"It is now up to national authorities to ensure that monitoring is properly carried out," Kyprianou said, "so that citizens in all member states can rely on the same level of protection against these contaminants.”
These chemicals are not soluble in water but are highly soluble in fat so they bind to sediment and organic matter in the environment and are absorbed in animal and human fatty tissue.
They are not biodegradable so they are persistent and bio-accumulate in the food chain. Once released into the environment, they pile up in the fat tissue of animals and humans, causing damage over time.
Dioxins concentrated in animal fats can show up in human food. (Photo courtesy FreeFoto)
Food of animal origin contributes to 90 percent of daily intake of dioxins. Dioxin concentrates in the fatty tissues of beef and dairy cattle, poultry, pork or seafood, the Commission says. The dioxin level in food originating in farmed animals is the result of dioxin in feed. Feed contamination occurs either through inappropriate drying practices, or illegal use of PCB-oils in feed, or through environmental contamination.
The contamination of the environment by dioxins is caused by the aerial transportation and deposition of emissions from sources such as waste incineration, production of chemicals, and traffic. The use and disposal of chemicals can contribute to more severe localized contamination.
Soil is a natural sink for dioxins. Apart from atmospheric deposition, soils may be polluted by sewage sludge or composts, spills and erosion from nearby contaminated areas.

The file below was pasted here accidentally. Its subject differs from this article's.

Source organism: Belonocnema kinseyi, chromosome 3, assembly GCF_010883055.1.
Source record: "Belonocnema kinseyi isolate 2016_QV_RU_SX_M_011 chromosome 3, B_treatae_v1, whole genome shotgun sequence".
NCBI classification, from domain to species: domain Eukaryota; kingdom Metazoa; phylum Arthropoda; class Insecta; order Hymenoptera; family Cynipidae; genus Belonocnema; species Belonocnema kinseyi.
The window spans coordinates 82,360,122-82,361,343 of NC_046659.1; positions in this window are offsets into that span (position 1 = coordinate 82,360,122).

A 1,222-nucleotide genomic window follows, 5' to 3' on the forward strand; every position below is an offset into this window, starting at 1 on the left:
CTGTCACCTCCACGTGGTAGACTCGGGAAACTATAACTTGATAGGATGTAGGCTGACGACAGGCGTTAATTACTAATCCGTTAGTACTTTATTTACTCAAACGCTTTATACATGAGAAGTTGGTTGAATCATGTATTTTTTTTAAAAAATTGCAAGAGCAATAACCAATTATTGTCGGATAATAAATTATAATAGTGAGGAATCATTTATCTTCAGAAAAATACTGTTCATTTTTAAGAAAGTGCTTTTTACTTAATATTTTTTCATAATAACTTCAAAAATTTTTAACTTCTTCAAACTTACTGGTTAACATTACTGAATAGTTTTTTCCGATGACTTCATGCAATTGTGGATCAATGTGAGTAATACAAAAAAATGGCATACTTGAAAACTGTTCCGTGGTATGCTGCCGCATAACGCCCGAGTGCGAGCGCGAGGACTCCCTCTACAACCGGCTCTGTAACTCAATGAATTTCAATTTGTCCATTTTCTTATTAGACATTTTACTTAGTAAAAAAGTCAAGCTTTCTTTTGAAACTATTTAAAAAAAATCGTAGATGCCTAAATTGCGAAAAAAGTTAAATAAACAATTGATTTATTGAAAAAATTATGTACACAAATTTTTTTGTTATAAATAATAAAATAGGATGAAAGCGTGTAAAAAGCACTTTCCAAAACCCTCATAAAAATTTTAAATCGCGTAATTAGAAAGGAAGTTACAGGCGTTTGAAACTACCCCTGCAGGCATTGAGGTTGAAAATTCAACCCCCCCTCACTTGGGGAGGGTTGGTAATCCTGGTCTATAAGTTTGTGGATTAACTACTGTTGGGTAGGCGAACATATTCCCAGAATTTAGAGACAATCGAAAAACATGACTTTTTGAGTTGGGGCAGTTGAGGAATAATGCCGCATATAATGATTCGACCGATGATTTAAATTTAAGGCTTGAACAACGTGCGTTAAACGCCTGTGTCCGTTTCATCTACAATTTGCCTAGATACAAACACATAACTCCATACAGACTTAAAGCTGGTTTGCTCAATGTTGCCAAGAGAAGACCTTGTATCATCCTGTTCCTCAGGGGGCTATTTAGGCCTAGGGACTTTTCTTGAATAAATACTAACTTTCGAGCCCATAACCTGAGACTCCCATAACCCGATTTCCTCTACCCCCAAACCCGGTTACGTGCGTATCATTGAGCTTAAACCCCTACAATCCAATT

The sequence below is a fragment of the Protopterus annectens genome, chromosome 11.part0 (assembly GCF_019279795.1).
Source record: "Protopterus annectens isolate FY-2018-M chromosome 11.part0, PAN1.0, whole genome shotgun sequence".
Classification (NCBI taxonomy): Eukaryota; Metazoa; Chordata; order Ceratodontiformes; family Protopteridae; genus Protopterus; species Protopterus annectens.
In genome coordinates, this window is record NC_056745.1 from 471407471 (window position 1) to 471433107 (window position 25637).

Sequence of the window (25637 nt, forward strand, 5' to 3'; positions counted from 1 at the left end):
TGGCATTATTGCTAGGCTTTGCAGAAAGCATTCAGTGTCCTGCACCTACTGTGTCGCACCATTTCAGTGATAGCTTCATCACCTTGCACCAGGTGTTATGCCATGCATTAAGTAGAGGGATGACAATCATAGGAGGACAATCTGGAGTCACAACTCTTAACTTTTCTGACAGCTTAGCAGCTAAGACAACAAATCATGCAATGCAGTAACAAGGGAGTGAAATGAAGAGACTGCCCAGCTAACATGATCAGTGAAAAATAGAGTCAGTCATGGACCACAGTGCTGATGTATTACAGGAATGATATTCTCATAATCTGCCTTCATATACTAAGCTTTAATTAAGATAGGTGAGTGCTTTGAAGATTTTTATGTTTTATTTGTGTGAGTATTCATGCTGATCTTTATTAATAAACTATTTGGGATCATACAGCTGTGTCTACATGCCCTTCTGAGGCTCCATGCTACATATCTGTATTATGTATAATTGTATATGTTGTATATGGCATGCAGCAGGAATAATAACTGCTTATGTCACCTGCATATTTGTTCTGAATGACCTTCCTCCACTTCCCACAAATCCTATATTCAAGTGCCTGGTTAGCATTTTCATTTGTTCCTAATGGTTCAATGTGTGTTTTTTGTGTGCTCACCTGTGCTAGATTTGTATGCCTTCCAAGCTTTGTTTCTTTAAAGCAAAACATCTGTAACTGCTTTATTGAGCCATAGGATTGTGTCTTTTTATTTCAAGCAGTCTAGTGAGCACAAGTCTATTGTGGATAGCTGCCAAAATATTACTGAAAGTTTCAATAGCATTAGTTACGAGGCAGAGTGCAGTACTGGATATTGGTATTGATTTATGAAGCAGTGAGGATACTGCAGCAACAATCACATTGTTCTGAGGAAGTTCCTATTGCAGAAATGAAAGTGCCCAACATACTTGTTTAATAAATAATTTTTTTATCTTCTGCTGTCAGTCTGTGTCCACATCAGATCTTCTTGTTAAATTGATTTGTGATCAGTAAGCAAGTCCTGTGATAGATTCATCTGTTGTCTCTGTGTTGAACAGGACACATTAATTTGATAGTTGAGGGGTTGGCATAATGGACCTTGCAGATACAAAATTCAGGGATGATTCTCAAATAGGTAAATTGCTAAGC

Soil is absorbed, directly or indirectly through dust deposits on vegetables, by free-range grazing cattle, goats, sheep and chicken as well as burrowing and grazing pig and wild boar.
The Commission is expected to adopt a Recommendation today which sets “action levels” and foresees “target levels” for dioxins and PCBs in feed and food.
The action levels are intended as a tool for the early warning of higher than desirable levels of dioxins in food and feed. They are set at a lower level than the maximum levels, and if the action level is exceeded, an investigation should be carried out as to the cause of the presence of dioxins.
Once identified, measures should then be taken to reduce or eliminate this cause. This should result in a further decrease of the presence of dioxins and PCBs in feed and food.
Target levels, which will be set in the future, are the levels to be ultimately achieved in order to bring human exposure below the recommended tolerable intake. Target levels will act as the driving force for further measures.
The Commission intends to further review the maximum levels by December 31, 2008, with a view to reducing them further.